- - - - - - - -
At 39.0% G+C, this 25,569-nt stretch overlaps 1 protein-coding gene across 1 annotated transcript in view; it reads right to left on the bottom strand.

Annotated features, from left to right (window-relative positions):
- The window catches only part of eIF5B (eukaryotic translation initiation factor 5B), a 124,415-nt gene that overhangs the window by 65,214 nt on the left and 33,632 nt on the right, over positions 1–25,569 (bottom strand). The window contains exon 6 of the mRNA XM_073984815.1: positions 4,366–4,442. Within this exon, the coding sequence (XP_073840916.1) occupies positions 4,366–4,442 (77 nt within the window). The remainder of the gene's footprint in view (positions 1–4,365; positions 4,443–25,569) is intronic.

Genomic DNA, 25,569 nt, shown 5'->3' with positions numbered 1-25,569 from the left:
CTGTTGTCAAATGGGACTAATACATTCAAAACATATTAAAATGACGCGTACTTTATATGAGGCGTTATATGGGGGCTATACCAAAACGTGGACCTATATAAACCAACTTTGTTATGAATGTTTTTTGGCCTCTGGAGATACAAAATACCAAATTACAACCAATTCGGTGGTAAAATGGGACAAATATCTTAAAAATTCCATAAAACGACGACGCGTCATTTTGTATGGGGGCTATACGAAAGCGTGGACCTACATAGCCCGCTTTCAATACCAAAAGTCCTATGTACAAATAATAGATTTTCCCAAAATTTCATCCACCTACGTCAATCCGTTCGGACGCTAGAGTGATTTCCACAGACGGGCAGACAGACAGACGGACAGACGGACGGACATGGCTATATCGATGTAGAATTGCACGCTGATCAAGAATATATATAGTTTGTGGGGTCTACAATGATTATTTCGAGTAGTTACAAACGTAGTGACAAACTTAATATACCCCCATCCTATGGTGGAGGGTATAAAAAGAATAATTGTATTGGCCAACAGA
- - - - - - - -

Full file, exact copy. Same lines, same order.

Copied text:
At 39.0% G+C, this 25,569-nt stretch overlaps 1 protein-coding gene across 1 annotated transcript in view; it reads right to left on the bottom strand.

Annotated features, from left to right (window-relative positions):
- The window catches only part of eIF5B (eukaryotic translation initiation factor 5B), a 124,415-nt gene that overhangs the window by 65,214 nt on the left and 33,632 nt on the right, over positions 1–25,569 (bottom strand). The window contains exon 6 of the mRNA XM_073984815.1: positions 4,366–4,442. Within this exon, the coding sequence (XP_073840916.1) occupies positions 4,366–4,442 (77 nt within the window). The remainder of the gene's footprint in view (positions 1–4,365; positions 4,443–25,569) is intronic.

Genomic DNA, 25,569 nt, shown 5'->3' with positions numbered 1-25,569 from the left:
CTGTTGTCAAATGGGACTAATACATTCAAAACATATTAAAATGACGCGTACTTTATATGAGGCGTTATATGGGGGCTATACCAAAACGTGGACCTATATAAACCAACTTTGTTATGAATGTTTTTTGGCCTCTGGAGATACAAAATACCAAATTACAACCAATTCGGTGGTAAAATGGGACAAATATCTTAAAAATTCCATAAAACGACGACGCGTCATTTTGTATGGGGGCTATACGAAAGCGTGGACCTACATAGCCCGCTTTCAATACCAAAAGTCCTATGTACAAATAATAGATTTTCCCAAAATTTCATCCACCTACGTCAATCCGTTCGGACGCTAGAGTGATTTCCACAGACGGGCAGACAGACAGACGGACAGACGGACGGACATGGCTATATCGATGTAGAATTGCACGCTGATCAAGAATATATATAGTTTGTGGGGTCTACAATGATTATTTCGAGTAGTTACAAACGTAGTGACAAACTTAATATACCCCCATCCTATGGTGGAGGGTATAAAAAGAATAATTGTATTGGCCAACAGA